Size matters: Are small towns being pushed to the OHL's fringes?

There was a time when the small-market franchise was considered the lifeblood of junior hockey. In many cases they were the only game in town. It was a cheap night out and something many families could readily afford.

Teams were run more like mom-and-pop local stores. In the new OHL landscape, however, more and more franchises are being run like Supercentres in big, state-of-the-art arenas. For some it’s a big, profitable business. For the rest it’s a daily grind to stay in the black and still ice a competitive team.

No one knows this balance better than the Owen Sound Attack.

The Attack play in the OHL’s smallest market with roughly 22,000 residents -- though that number almost doubles when you factor in the neighbouring townships. Still, the 3,500-capacity J.D. McArthur Arena is regularly more than 80 per cent full. The team is competitive and won an OHL title in 2011.

“We have to do things smarter because we’re smaller,” says Attack president and part owner, Dr. Bob Severs. “That’s the challenge … there are several challenges, but the primary challenge is that when you make a decision you don’t have the luxury of being able to make a major error and walk away from that.

“The margin for error is very small.”

Recently the Sarnia Sting were put up for sale by the Ciccarelli family, who has owned the team since moving it from Newmarket, Ont., in 1994. The team is losing too much money -- some $1.4 million in the last four years. The team is also losing on the ice. Sarnia hasn’t advanced to the second round since 2007-08 and are on the verge of missing the playoffs this season.

Fans are frustrated. Who wants to watch a chronic loser?

On Monday, Belleville Bulls owner Gord Simmonds told QNet News that he would consider moving his team unless the city pays to modernize the Yardmen Arena. The city has other more pressing issues at the moment, like upgrades to police and fire services.

Belleville has had an OHL franchise since 1981. The Bulls currently have the lowest attendance in the OHL, averaging 2,202 fans per game according to Like Sarnia, the Bulls are also struggling on the ice and are last in the entire league after going to the Eastern Conference final last year.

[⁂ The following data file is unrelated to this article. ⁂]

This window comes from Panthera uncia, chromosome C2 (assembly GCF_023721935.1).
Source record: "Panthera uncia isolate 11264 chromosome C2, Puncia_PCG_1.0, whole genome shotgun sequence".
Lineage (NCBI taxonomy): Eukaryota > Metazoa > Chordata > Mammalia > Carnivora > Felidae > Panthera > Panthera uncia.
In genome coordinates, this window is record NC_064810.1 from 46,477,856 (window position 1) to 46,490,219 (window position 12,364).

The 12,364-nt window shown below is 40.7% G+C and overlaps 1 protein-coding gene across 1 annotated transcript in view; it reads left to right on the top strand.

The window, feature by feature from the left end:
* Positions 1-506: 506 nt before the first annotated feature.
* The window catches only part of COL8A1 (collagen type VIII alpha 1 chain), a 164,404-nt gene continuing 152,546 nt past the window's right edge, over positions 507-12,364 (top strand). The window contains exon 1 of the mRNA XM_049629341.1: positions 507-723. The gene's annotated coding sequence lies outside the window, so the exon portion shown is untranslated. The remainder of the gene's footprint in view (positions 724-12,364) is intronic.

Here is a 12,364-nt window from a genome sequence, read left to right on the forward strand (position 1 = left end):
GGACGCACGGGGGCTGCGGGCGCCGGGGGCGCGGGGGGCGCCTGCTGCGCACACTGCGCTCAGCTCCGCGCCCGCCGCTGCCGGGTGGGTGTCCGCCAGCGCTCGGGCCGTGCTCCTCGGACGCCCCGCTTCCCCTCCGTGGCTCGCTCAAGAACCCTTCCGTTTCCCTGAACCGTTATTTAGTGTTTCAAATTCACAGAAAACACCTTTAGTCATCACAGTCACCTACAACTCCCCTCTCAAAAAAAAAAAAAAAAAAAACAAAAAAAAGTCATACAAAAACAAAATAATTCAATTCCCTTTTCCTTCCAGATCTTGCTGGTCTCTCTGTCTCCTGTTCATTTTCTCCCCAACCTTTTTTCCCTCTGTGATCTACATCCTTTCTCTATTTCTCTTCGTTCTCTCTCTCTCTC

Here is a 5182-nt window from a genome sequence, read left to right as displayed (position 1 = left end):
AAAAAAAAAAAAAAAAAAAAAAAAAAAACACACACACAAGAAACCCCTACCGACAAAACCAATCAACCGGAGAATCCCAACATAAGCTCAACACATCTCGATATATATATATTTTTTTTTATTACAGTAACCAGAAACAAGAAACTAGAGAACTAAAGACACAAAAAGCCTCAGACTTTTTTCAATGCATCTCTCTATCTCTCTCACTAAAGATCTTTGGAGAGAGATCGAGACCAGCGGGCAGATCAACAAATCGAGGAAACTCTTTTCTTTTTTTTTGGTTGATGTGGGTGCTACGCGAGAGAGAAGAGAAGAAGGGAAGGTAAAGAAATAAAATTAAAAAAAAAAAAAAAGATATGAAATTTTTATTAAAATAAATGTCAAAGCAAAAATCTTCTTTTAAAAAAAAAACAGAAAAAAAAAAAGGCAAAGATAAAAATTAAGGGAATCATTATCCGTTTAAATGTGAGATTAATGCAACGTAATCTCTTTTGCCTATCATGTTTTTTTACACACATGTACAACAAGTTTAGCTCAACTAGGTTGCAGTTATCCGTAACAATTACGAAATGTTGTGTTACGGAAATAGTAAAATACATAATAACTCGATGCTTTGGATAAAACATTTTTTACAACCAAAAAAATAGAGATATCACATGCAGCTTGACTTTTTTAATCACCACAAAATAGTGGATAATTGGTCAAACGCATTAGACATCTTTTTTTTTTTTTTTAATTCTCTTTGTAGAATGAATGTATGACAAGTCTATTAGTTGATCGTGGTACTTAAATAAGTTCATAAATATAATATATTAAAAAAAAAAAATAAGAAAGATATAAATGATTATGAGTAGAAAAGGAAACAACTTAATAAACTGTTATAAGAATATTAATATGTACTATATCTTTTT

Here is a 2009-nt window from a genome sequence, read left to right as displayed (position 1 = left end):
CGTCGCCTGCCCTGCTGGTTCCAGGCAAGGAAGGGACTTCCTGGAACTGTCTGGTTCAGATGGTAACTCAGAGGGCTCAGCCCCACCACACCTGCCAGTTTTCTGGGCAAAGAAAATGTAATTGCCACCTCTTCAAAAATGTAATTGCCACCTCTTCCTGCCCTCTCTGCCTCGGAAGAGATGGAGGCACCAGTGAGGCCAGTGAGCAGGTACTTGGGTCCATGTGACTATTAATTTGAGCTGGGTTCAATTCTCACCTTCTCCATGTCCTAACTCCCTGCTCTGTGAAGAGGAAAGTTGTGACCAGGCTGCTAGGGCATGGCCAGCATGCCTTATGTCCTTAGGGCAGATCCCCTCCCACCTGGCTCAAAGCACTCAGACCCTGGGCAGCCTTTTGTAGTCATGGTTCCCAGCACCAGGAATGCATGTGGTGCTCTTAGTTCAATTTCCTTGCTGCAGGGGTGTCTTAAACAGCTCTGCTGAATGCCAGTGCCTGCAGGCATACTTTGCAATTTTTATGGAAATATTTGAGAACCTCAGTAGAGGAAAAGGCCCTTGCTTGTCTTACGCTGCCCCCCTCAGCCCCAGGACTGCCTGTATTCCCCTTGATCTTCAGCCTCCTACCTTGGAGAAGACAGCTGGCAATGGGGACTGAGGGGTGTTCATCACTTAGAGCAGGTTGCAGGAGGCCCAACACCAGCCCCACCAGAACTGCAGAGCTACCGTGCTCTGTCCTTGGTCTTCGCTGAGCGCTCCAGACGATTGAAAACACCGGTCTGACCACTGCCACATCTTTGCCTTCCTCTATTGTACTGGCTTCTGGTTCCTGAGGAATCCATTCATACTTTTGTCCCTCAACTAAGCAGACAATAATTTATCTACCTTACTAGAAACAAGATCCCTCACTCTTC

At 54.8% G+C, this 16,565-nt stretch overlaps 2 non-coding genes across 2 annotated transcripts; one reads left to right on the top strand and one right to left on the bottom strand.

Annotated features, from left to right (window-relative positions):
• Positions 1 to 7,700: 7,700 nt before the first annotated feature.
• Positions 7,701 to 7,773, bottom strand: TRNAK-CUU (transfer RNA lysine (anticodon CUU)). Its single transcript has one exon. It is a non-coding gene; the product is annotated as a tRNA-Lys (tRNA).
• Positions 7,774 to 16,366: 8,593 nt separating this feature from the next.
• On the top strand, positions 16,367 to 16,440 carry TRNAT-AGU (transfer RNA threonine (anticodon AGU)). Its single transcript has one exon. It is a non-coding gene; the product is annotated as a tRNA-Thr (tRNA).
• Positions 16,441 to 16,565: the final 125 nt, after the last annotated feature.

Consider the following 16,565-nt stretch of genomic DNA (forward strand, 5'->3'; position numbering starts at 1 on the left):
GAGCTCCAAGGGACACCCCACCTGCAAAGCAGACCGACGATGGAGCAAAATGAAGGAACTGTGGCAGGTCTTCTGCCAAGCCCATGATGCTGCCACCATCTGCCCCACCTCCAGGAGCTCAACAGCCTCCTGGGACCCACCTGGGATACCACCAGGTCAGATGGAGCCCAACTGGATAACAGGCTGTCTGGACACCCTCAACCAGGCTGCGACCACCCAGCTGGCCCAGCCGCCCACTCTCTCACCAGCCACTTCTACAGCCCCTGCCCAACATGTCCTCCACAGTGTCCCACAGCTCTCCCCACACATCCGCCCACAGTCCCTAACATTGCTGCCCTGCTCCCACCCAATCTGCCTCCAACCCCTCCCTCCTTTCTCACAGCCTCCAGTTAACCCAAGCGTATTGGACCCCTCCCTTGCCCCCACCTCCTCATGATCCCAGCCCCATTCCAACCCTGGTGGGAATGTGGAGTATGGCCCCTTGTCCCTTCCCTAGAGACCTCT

The London Knights, a perennial powerhouse, lead the league in attendance with crowds almost at capacity (9,100) at Budweiser Gardens. They’re hosting the Memorial Cup this year, the second time in 10 years, despite the fact other bidding teams have yet to host the tournament once.

Back in May, when London was awarded the tournament, London Free Press columnist Morris Dalla Costa wrote: "It will be viewed as the big-money, big-arena, big-city team getting what they want again."

Are we at the point where the business of junior hockey has become too big for smaller markets?

“I don’t think we should allow it to outgrow these markets,” says Severs. “Peterborough is a fabulous place to play hockey and Belleville is a fabulous place, too. These communities have long traditions of high-quality hockey.

“I think we have to guard against that. If we get to the point where you have to have 10,000 seats in order to break even and you have to have a business community that services 500,000 in order to get sponsorship in order to support a team, then that will be the death knell for junior hockey because there aren’t many of those places around – you’re going to have a three-team league.”

But big markets aren't always better, either. Back in the late 1990s the OHL decided on expanding in the Greater Toronto Area by allowing the Toronto St. Michael’s Majors to join the league in 1997. The next year they were followed by both the Mississauga IceDogs and Brampton Battalion.

Expansion in the GTA failed miserably.

The Brampton and Mississauga franchises were situated some five kilometers away from one another, splitting what might have been one successful Peel fan base. There were too many other outlets fighting for the same entertainment dollars. NHL fans were apathetic towards the junior game.

In order to clean up the mess, the Toronto franchise moved to Mississauga and the Mississauga franchise relocated in St. Catharines as the Niagara IceDogs. Last summer, the Brampton Battalion finally moved to North Bay after years of poor attendance. Only Mississauga – now the Steelheads – remain in the GTA.

How much longer they stay at the Hershey Centre is the question.

After 25 home games this year, the Steelheads are operating at 45 percent of their arena capacity averaging 2,454 fans. In 2012, Steelheads owner Elliott Kerr said he was committed to a three-year plan for the franchise after which plans would be reassessed.

Time for the Steelheads is moving faster than the turnstiles.

With at least one team for sale and two potentially to follow suit, the OHL will have to take a long, hard look at where it sees the future of the league.

“The exercise for the OHL and the CHL is to make sure that it doesn’t outgrow these (small markets) or I think it’s over,” says Severs. “What would the Western Hockey League be without Brandon and Swift Current? These are great places – they’re not big places – but they’ve got fabulous hockey programs.

“I think it would be a sad day for junior hockey if it gets to the point where there’s no Swift Current or Owen Sound or Rouyn-Noranda and places like that, that can’t have junior hockey.”

Sunaya Sapurji is the Junior Hockey Editor at Yahoo! Sports.
Email: | Twitter @Sunayas

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